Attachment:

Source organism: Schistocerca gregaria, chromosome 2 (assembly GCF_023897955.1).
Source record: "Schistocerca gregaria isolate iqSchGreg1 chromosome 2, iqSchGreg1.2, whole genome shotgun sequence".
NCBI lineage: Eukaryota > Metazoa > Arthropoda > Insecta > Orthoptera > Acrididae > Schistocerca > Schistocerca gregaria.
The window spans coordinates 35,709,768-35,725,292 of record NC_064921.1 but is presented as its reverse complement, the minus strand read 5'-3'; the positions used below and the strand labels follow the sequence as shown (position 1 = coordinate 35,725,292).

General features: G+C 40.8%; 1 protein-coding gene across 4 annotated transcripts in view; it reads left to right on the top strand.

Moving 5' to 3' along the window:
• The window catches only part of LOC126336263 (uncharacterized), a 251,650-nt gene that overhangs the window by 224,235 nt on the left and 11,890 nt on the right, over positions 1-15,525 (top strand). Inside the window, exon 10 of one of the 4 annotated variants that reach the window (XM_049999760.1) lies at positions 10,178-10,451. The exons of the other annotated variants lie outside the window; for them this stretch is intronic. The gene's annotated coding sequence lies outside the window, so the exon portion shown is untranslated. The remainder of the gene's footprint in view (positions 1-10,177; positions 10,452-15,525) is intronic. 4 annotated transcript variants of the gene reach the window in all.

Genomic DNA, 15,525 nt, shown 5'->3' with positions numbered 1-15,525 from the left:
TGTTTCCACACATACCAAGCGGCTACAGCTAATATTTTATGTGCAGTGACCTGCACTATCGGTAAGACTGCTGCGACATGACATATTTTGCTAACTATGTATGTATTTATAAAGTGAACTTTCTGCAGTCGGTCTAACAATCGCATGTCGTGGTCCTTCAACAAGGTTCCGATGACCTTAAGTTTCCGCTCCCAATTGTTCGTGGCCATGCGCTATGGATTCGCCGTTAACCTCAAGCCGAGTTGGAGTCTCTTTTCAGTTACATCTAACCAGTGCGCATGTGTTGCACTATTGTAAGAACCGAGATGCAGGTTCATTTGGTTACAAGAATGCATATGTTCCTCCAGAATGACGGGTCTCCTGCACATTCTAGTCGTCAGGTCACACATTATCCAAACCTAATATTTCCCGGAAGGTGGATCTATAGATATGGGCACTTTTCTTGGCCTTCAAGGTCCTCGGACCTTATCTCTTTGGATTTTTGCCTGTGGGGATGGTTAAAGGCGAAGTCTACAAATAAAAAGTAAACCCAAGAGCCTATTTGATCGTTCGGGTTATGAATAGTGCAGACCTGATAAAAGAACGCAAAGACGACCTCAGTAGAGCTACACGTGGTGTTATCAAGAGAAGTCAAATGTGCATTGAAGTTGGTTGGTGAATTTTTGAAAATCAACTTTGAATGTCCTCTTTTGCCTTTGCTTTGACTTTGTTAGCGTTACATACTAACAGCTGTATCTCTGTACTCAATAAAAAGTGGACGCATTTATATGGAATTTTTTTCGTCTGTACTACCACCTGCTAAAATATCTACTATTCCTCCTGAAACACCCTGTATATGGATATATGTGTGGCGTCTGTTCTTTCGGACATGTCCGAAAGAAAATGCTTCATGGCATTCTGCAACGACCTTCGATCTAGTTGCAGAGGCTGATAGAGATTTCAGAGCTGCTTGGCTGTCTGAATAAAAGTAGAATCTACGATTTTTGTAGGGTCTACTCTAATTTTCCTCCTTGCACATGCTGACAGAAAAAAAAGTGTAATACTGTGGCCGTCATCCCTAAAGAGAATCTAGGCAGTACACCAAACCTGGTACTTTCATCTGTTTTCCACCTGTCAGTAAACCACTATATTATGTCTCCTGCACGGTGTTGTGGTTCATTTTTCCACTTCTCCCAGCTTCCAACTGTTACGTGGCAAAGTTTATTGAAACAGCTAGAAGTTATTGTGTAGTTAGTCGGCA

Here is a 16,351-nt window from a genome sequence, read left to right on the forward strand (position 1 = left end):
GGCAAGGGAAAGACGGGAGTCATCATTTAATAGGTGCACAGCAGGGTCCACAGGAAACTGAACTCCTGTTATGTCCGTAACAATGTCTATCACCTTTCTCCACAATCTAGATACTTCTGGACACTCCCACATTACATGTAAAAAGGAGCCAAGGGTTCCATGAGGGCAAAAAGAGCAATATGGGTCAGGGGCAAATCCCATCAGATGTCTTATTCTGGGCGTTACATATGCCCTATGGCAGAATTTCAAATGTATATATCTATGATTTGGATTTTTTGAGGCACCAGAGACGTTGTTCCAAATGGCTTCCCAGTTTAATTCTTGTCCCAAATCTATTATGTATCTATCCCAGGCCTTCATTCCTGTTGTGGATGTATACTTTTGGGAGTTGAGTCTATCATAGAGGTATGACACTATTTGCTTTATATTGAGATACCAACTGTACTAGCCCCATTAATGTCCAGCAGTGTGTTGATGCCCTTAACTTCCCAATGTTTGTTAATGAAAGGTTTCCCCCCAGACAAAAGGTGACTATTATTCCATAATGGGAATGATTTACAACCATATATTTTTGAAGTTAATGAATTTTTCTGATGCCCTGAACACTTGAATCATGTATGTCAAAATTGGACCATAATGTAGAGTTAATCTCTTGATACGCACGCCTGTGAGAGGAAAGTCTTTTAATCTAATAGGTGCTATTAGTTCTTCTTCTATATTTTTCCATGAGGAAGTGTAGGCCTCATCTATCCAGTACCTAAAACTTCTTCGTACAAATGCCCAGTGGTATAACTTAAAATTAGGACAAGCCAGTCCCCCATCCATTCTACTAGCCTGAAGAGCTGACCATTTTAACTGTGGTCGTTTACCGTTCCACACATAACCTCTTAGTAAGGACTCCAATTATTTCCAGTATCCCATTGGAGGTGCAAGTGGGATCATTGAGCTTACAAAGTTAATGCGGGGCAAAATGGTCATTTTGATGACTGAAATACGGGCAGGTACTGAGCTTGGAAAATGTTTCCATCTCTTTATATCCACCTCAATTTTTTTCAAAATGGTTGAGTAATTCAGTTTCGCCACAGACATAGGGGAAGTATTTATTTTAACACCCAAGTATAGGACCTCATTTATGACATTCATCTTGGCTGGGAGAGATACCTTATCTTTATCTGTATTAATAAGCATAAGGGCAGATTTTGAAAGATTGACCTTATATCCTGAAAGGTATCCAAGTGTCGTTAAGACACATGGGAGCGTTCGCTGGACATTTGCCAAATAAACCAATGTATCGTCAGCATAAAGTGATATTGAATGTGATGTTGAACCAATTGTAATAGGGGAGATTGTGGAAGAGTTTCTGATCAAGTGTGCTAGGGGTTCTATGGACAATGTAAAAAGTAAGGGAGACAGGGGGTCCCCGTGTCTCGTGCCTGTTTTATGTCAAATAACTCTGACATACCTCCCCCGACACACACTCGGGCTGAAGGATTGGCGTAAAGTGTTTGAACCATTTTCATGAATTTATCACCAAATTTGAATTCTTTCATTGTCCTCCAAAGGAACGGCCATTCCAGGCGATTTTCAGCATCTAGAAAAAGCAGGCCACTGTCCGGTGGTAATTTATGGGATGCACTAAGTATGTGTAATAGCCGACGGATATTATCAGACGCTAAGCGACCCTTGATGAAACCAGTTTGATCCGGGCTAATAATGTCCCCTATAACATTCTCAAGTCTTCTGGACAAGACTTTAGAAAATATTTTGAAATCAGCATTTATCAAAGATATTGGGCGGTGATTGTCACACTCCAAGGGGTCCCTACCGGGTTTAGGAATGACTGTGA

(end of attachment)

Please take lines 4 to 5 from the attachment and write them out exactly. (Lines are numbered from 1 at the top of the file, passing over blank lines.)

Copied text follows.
The window spans coordinates 35,709,768-35,725,292 of record NC_064921.1 but is presented as its reverse complement, the minus strand read 5'-3'; the positions used below and the strand labels follow the sequence as shown (position 1 = coordinate 35,725,292).

General features: G+C 40.8%; 1 protein-coding gene across 4 annotated transcripts in view; it reads left to right on the top strand.